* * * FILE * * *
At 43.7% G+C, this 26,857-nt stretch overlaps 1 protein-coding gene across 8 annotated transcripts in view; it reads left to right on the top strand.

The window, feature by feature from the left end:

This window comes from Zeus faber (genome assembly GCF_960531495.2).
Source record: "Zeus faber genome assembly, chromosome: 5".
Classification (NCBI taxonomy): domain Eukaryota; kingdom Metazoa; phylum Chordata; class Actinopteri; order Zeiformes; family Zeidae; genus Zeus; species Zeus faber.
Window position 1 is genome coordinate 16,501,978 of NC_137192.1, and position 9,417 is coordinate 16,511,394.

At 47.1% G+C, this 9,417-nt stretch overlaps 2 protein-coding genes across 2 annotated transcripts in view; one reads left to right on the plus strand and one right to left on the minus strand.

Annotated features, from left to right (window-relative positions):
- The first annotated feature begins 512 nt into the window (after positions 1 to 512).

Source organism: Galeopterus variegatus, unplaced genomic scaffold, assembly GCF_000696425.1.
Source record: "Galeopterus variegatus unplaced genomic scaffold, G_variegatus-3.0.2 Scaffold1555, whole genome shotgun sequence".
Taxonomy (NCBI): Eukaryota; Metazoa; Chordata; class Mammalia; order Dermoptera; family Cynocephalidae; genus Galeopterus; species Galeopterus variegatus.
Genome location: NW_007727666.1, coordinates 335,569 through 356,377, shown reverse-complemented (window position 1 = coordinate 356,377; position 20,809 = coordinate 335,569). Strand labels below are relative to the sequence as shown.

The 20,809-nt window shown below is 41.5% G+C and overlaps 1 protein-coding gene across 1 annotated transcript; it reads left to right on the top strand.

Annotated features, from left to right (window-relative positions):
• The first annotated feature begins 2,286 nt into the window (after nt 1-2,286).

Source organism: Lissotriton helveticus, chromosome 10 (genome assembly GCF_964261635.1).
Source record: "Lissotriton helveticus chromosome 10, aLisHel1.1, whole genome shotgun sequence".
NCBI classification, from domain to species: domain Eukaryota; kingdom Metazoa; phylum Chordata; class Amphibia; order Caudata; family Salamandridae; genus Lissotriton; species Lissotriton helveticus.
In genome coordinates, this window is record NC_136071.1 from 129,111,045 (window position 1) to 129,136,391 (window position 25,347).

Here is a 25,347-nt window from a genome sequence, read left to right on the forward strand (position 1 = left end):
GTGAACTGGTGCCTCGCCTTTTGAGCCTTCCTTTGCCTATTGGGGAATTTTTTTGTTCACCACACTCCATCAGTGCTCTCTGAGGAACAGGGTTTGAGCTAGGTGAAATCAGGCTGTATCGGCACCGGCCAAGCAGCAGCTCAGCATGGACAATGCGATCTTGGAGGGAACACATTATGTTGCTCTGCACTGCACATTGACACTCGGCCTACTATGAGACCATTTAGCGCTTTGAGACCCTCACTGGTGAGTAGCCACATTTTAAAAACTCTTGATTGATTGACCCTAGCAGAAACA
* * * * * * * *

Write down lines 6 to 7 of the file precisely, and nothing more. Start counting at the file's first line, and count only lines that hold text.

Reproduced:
Window position 1 is genome coordinate 16,501,978 of NC_137192.1, and position 9,417 is coordinate 16,511,394.

At 47.1% G+C, this 9,417-nt stretch overlaps 2 protein-coding genes across 2 annotated transcripts in view; one reads left to right on the plus strand and one right to left on the minus strand.